Trustee Board ED&I – right answer, wrong question

26th May, 2023

  • If we really want the benefits of equality, diversity and inclusion (ED&I) to lead to better outcomes for members then we should be focusing hard on the advisers and their approach to ED&I as well as simply the trustee board.

    We all understand the benefits of ED&I and how embedding ED&I into the Trustee decision-making process leads to better outcomes for members.  The Pensions Regulator has been very clear on this and has provided        guidance on how Trustee boards can incorporate ED&I.

    You can read about some of the features of the guidance from my colleague Paul Tinslay in his recent blog:            ESoG/EDI – more governance policies before the Code is even published.

    In my own case, I sit on various different trustee boards.  Some are more diverse than others.  However, it is not completely clear to me that the more diverse boards are actually making better decisions because of the broader set of experiences and views they represent.  Instead, for all the trustee boards I work with, the advisers are the key drivers of the decisions made by the trustees.  Nine times out of ten, or maybe ninety nine time out of a hundred, the trustee board will follow the advice they receive.  Therefore the ED&I that’s embedded in the preparation and delivery of the advice will have just as much, if not more, impact on the final decisions the trustee board makes.

    By way of a stereotypical example, a senior partner in a law firm preparing technical legal advice in the same way as he or she has always done, and then presenting that advice in the same way and the same style as always will lead to the trustees making the same decision as they have always done.  Whether the trustees are diverse or not.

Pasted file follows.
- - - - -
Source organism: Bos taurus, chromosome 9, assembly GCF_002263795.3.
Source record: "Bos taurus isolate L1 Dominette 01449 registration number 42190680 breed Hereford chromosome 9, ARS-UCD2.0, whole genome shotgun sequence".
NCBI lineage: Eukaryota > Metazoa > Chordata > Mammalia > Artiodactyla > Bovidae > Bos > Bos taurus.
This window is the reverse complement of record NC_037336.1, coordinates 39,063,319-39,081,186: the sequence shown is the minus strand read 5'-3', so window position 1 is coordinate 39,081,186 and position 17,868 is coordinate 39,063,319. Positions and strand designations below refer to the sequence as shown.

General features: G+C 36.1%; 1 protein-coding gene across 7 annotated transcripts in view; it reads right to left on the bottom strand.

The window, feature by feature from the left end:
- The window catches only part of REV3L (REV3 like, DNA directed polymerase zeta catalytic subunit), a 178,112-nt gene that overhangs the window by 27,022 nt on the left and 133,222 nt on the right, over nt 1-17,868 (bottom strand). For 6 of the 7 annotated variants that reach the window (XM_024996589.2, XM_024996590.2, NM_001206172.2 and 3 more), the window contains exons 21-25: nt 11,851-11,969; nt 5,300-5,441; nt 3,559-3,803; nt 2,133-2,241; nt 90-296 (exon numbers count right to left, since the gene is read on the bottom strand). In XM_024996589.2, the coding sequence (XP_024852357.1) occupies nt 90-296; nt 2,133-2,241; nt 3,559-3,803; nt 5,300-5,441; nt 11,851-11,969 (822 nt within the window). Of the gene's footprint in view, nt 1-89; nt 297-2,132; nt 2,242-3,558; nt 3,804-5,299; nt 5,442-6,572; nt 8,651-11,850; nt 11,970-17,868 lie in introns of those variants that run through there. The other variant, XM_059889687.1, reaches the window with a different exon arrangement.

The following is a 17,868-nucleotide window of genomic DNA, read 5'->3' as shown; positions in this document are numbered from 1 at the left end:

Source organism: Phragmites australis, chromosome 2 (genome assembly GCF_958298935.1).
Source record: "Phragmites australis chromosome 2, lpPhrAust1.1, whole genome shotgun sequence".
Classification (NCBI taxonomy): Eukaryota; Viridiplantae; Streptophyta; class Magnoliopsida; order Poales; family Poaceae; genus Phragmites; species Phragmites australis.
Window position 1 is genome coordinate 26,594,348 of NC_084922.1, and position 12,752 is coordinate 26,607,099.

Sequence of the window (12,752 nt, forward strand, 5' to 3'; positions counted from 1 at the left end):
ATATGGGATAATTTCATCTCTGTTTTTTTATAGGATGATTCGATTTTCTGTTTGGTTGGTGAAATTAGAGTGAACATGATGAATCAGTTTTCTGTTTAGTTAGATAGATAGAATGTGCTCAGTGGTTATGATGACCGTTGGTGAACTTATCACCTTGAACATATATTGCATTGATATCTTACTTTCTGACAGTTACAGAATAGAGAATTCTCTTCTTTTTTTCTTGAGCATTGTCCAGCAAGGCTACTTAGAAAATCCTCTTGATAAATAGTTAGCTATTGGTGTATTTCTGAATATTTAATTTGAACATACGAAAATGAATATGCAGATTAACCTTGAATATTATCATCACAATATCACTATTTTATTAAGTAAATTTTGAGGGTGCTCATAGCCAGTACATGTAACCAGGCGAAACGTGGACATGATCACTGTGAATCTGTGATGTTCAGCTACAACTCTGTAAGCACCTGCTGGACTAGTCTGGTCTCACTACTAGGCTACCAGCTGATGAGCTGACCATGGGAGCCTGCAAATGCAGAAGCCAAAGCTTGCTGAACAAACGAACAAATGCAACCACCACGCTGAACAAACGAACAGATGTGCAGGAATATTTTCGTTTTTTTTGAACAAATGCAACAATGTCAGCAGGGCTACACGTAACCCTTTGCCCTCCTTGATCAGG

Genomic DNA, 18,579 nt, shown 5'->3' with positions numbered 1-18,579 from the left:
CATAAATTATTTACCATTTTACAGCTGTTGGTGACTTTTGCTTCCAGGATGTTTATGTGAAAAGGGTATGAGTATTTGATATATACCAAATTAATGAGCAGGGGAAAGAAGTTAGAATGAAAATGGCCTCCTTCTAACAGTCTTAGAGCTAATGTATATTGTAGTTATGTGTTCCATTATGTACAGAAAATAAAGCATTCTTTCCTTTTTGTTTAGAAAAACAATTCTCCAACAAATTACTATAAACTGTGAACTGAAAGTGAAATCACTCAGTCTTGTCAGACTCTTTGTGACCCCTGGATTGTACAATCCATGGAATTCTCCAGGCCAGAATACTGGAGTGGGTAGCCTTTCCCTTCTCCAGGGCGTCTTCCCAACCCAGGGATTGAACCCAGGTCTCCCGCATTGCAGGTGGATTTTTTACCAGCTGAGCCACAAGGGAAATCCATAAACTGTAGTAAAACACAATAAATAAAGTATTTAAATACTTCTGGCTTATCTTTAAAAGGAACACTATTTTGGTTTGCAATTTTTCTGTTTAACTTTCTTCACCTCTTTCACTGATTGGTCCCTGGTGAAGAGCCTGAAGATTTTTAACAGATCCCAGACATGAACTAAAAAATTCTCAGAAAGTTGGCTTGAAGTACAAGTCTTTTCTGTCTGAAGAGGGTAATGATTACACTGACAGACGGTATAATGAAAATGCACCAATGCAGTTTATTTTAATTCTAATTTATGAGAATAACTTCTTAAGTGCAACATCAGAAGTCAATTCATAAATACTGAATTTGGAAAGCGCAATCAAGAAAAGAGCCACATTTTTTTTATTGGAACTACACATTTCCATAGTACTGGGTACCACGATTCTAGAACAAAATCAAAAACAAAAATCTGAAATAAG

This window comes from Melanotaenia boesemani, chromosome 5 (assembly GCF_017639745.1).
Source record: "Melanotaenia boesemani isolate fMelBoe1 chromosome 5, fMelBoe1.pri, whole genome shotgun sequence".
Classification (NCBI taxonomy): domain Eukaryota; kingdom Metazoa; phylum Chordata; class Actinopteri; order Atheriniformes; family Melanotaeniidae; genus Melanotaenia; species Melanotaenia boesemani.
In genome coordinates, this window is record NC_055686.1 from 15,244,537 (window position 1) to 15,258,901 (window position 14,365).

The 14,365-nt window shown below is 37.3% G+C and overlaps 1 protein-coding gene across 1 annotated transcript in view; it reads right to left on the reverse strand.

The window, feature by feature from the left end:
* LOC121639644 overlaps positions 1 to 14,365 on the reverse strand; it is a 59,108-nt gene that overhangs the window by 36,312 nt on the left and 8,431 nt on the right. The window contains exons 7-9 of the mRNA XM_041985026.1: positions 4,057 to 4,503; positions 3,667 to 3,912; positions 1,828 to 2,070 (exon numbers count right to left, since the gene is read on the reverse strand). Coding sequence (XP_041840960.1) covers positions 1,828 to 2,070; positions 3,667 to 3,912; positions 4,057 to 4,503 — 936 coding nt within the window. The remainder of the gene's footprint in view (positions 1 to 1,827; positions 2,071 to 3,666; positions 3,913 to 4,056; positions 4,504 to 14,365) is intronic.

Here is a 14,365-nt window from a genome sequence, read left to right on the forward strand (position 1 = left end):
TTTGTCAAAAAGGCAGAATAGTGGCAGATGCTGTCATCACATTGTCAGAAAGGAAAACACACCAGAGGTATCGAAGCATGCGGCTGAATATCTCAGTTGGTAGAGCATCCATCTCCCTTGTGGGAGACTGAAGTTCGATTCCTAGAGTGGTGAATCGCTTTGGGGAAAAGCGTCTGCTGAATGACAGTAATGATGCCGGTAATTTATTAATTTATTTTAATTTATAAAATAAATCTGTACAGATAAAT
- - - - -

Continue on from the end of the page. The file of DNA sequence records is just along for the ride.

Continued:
A personal gripe of mine is why do advisers feel the urge to use Latin so much?!  They are either showing off or seeking to exclude half of those they are presenting to.  Neither is a good reason to use Latin. The same is true of acronyms which exclude those who are not already familiar with pension speak and are off putting to potential trustees as well as confusing to members. Don’t forget the I!

    I would like to see advisers and other pension scheme service suppliers put ED&I at the centre of their processes.  Each should have an ED&I policy for the delivery of advice and other services to the trustees to support better decision making.  Whilst many advisers will claim they have an ED&I policy, I have never seen one or been told that it has been used as part of the process for preparing advice. 

    I would like ED&I policies to state the adviser’s approach and make it clear how the policy has been applied when drafting the specific advice.  Importantly, the presentation of advice should have ED&I at its core so that all trustees find it easier to understand and interpret the advice.  In this way, trustees will be able to judge for themselves the influence of ED&I on the advice they have received. 

    Advisers having ED&I policies and applying them to the advice they provide will make it easier for trustees to make better decisions for their members.  And hopefully we can avoid the use of Latin.

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    • Published byVassos Vassou

      Vassos is a Director of Dalriada Trustees and an Accredited Professional Trustee based in our London office. Vassos works with Dalriada.Together schemes in a trustee capacity alongside his Dalriada.Together colleagues to support the running of those schemes.  Vassos also has a wider...

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